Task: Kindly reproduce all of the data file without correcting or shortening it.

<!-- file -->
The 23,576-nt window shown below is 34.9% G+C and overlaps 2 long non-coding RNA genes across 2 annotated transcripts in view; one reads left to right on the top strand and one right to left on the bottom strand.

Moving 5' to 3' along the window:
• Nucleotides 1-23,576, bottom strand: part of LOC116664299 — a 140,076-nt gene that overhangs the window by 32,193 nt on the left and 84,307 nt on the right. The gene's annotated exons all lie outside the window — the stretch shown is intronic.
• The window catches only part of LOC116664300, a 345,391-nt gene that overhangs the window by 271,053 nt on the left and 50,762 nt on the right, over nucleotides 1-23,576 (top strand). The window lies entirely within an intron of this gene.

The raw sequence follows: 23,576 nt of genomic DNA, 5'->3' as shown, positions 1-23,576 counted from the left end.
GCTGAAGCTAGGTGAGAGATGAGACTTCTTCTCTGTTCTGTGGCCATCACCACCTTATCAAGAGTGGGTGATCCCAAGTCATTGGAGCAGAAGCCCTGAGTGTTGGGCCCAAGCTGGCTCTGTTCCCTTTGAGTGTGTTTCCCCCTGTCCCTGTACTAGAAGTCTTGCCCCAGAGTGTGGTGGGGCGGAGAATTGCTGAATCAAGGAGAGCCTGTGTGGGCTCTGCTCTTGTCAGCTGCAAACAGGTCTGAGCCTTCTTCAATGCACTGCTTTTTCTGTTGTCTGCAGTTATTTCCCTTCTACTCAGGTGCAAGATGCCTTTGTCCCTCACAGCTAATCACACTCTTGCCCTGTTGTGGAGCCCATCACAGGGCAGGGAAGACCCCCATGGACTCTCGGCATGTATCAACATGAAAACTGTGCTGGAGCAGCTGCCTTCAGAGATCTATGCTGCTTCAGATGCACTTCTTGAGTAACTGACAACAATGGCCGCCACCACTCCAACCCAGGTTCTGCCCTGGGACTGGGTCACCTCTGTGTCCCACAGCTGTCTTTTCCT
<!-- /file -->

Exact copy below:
The 23,576-nt window shown below is 34.9% G+C and overlaps 2 long non-coding RNA genes across 2 annotated transcripts in view; one reads left to right on the top strand and one right to left on the bottom strand.

Moving 5' to 3' along the window:
• Nucleotides 1-23,576, bottom strand: part of LOC116664299 — a 140,076-nt gene that overhangs the window by 32,193 nt on the left and 84,307 nt on the right. The gene's annotated exons all lie outside the window — the stretch shown is intronic.
• The window catches only part of LOC116664300, a 345,391-nt gene that overhangs the window by 271,053 nt on the left and 50,762 nt on the right, over nucleotides 1-23,576 (top strand). The window lies entirely within an intron of this gene.

The raw sequence follows: 23,576 nt of genomic DNA, 5'->3' as shown, positions 1-23,576 counted from the left end.
GCTGAAGCTAGGTGAGAGATGAGACTTCTTCTCTGTTCTGTGGCCATCACCACCTTATCAAGAGTGGGTGATCCCAAGTCATTGGAGCAGAAGCCCTGAGTGTTGGGCCCAAGCTGGCTCTGTTCCCTTTGAGTGTGTTTCCCCCTGTCCCTGTACTAGAAGTCTTGCCCCAGAGTGTGGTGGGGCGGAGAATTGCTGAATCAAGGAGAGCCTGTGTGGGCTCTGCTCTTGTCAGCTGCAAACAGGTCTGAGCCTTCTTCAATGCACTGCTTTTTCTGTTGTCTGCAGTTATTTCCCTTCTACTCAGGTGCAAGATGCCTTTGTCCCTCACAGCTAATCACACTCTTGCCCTGTTGTGGAGCCCATCACAGGGCAGGGAAGACCCCCATGGACTCTCGGCATGTATCAACATGAAAACTGTGCTGGAGCAGCTGCCTTCAGAGATCTATGCTGCTTCAGATGCACTTCTTGAGTAACTGACAACAATGGCCGCCACCACTCCAACCCAGGTTCTGCCCTGGGACTGGGTCACCTCTGTGTCCCACAGCTGTCTTTTCCT